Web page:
Objective: Naturally occurring regulatory T (T(R)) cells suppress autoreactive T cells whereas adaptive T(R) cells, induced in the periphery, play an important role in chronic viral diseases and cancer. Several studies indicate that cyclooxygenase (COX) inhibitors prevent cancer development of colon adenomas and delay disease progression in patients with colorectal cancer (CRC). We have shown that adaptive T(R) cells express COX-2 and produce PGE(2) that suppress effector T cells in a manner that is reversed by COX-inhibitors.
Methods and results: Here we demonstrate that CRC patients have elevated levels of PGE(2) in peripheral blood, and CRC tissue samples and draining lymph nodes display increased numbers of FOXP3+ T(R) cells. Depletion of T(R) cells from PBMC enhanced anti-tumor T-cell responses to peptides from carcinoembryonic antigen. Furthermore, the COX inhibitor indomethacin and the PKA type I antagonist Rp-8-Br-cAMPS significantly improved the anti-tumor immune activity.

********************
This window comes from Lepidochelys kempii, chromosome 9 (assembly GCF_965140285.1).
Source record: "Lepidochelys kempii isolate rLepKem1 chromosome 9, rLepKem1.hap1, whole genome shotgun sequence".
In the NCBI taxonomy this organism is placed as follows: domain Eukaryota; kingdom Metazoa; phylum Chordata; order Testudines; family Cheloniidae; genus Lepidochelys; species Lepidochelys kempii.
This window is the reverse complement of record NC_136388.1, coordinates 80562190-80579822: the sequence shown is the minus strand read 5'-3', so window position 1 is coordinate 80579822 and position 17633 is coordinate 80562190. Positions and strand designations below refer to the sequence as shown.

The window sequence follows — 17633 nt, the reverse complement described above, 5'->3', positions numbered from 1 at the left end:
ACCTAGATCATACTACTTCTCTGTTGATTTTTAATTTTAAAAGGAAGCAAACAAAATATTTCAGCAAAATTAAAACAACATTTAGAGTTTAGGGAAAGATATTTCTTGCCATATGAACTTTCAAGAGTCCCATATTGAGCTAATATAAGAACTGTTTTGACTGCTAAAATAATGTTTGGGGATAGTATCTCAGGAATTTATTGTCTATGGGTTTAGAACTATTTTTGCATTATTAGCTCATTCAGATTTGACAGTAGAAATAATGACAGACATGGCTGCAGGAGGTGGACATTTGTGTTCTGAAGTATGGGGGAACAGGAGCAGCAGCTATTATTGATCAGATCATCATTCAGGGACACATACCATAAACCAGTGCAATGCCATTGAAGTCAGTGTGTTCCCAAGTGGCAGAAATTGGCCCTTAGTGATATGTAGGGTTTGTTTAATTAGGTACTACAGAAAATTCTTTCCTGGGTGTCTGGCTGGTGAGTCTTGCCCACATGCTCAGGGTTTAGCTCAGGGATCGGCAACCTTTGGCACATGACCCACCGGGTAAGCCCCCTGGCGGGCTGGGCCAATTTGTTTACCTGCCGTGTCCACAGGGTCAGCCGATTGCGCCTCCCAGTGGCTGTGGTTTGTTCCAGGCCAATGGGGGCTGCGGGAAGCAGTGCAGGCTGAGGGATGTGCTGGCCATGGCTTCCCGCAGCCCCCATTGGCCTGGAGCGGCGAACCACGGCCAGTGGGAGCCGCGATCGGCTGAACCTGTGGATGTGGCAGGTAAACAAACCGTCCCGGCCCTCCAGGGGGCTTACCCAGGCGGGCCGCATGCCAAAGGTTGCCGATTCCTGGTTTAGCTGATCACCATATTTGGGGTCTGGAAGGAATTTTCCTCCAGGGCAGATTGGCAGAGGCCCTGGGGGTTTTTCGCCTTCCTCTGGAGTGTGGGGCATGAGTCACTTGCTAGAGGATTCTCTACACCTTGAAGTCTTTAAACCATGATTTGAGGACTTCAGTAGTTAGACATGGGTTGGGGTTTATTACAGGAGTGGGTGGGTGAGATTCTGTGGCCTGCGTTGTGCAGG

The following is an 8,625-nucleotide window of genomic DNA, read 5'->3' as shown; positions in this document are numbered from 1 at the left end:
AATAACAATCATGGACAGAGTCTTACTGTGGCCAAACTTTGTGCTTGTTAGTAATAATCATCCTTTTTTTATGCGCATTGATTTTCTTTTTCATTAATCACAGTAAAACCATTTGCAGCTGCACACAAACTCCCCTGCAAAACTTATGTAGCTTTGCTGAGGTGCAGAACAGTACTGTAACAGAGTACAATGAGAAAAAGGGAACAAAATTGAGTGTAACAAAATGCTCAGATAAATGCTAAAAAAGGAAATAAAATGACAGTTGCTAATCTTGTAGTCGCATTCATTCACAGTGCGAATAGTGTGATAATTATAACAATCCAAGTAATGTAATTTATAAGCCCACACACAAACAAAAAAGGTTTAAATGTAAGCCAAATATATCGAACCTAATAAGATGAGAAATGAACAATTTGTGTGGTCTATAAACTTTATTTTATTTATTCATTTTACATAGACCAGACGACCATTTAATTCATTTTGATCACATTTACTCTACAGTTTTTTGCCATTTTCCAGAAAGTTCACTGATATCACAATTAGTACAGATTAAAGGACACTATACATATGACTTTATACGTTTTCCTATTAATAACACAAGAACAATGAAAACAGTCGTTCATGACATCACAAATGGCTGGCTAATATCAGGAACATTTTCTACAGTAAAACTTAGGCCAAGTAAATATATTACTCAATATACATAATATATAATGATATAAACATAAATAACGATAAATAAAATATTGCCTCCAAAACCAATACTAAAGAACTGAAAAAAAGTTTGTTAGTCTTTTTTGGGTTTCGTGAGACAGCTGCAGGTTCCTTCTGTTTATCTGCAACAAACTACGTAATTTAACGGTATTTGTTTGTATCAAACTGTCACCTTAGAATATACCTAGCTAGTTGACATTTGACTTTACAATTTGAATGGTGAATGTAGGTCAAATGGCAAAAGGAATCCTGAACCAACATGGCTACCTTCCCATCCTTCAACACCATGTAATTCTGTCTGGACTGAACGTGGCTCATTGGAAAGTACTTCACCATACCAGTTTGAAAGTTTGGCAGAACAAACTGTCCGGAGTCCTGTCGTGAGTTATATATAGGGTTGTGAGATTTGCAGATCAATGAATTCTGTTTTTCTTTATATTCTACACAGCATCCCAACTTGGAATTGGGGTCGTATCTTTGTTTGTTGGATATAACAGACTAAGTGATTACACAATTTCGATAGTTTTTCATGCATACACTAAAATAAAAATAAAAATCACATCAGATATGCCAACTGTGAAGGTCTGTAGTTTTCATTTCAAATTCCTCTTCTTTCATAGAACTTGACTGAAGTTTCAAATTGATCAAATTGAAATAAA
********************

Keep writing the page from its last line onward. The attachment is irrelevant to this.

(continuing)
Conclusion: We suggest that adaptive T(R) cells contribute to an immunosuppressive microenvironment in CRC and inhibit effector T cells by a COX-2-PGE(2)-dependent mechanism and thereby facilitate tumor growth. Therapeutic strategies targeting T(R) cells and the PGE(2)-cAMP pathway may be interesting to pursue to enhance anti-tumor immune activity in CRC patients.